Methuselah is said to be 4,848 years old, but recently, another Bristlecone Pine has been identified as being over 5,000 years old.
Cedar trees are native to the Himalayas and the land mass around the Mediterranean but have been introduced by humans around the globe in areas with a moderate climate.
Fir trees are found in North and Central Americas, Europe, Asia, and North Africa. They love the mountain ranges and are closely related to the Cedar trees.
Juniper trees are another mountain-loving tree found in North America, Europe, and Southwest Asia.
Redwood trees have shrunk from there almost world-wide distribution down to the northern coastline of California and a small grouping in a remote China valley.
Spruce trees prefer a climate with a much broader temperature range than some of the other trees. They don’t like mild or tropical climates, they prefer the colder climates in the northern hemisphere around the globe.
Yew trees are native to Europe, northwest Africa, northern Iran, and southwest Asia.
Larch trees are another cold climate loving tree found in North America, northern Europe, and Asia.
Flowering Resinous Plants
According to the USDA Forest Service, flowering resinous plants are mayapple, sweetgum, creosote bush, aspen, willow, birch, alder, poison oak, poison ivy, buckeye, gardenia, quinine, coffee, morning glory, parsley, dill, fennel, caraway, sarsaparilla, ginseng, rabbitbrush, balsamroot, sunflower, and tarweed.
Why Do Conifers and Flowering Resinous Plants Produce Resin?
Conifers (cone-bearing trees) and flowering resinous plants produce resin as a prophylactic antiseptic, antifungal, antibiotic sealant to close a wound the plant has suffered.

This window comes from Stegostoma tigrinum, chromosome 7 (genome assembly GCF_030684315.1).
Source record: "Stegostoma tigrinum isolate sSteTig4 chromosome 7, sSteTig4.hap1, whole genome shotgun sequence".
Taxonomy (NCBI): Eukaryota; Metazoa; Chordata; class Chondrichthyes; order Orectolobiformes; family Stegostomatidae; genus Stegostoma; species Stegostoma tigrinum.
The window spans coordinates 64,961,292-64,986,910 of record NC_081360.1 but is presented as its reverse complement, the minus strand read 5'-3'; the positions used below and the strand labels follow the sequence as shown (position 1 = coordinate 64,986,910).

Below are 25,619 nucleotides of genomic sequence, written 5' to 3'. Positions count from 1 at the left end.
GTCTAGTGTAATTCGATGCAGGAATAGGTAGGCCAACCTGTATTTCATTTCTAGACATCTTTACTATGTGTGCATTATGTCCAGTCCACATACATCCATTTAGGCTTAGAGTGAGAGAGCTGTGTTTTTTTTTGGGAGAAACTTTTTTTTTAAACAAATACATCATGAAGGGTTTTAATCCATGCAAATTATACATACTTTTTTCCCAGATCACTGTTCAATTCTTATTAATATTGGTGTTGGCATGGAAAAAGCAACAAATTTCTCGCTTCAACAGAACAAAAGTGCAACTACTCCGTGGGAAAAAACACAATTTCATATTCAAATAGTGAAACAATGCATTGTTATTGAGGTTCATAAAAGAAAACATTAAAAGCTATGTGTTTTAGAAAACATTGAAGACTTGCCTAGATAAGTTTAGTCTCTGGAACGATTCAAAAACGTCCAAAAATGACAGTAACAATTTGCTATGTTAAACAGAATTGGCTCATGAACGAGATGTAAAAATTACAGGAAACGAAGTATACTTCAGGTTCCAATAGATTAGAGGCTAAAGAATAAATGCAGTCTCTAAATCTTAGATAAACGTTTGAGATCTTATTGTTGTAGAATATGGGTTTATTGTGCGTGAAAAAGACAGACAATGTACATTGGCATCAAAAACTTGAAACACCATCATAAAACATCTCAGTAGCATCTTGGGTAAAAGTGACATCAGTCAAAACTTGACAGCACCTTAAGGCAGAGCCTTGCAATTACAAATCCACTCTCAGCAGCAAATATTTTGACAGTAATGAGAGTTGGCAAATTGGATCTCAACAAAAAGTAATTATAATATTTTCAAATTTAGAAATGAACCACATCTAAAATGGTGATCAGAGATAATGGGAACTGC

This viscous bandage protects it from opportunistic bacteria and fungi.
- Propolis is not a consistently constructed compound.
- It depends in large part where the beehive is located in the world as to what the final specific metrics are of that locally produced propolis.
- Regardless of the exact final composition of the propolis, any hive that has an abundance of propolis within the hive is healthier and stronger because of its presence.
Paying It Forward
What Are Some Commercial Uses Of Propolis?
- Propolis is used by medical professionals as a topical ointment, tincture, or a systemic remedy through ingestion.
- A dietary supplement or topical cream.
- Manufacturing of some chewing gums.
- Making varnishes, Stradivari’s violin varnish used propolis.
- Manufacturing car wax.
How Much Money Can I Make Selling Propolis From One Beehive?
- Between $17 and $420 per week.
- One hive, using a propolis trap, can produce 3 or more ounces per week.
- Raw propolis, in bulk, sells to processors for $65 to $125 a pound.
- Small quantities sold locally will bring $1 a gram ($448 a pound) to $5 a gram ($2,240 a pound).